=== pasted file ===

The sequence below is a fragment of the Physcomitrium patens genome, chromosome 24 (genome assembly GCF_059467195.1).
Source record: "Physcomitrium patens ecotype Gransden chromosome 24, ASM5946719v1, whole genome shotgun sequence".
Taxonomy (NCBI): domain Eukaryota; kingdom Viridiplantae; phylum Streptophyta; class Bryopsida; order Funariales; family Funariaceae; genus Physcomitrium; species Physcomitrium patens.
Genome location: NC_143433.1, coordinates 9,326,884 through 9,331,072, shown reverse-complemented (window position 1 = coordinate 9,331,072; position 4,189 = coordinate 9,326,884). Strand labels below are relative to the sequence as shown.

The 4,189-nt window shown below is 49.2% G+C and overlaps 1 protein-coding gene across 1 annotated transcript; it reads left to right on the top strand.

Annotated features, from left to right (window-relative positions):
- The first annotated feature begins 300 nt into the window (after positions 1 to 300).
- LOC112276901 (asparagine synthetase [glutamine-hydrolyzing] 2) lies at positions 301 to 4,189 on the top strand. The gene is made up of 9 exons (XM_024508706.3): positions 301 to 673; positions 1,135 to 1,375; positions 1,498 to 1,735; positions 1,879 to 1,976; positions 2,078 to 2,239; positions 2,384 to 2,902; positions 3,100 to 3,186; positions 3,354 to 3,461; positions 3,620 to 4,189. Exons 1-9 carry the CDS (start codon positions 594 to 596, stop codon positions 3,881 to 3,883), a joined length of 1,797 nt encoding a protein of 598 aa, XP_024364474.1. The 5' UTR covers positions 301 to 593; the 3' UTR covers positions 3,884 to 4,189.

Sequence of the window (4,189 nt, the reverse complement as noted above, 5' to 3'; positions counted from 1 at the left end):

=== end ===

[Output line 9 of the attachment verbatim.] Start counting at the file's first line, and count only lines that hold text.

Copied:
Sequence of the window (4,189 nt, the reverse complement as noted above, 5' to 3'; positions counted from 1 at the left end):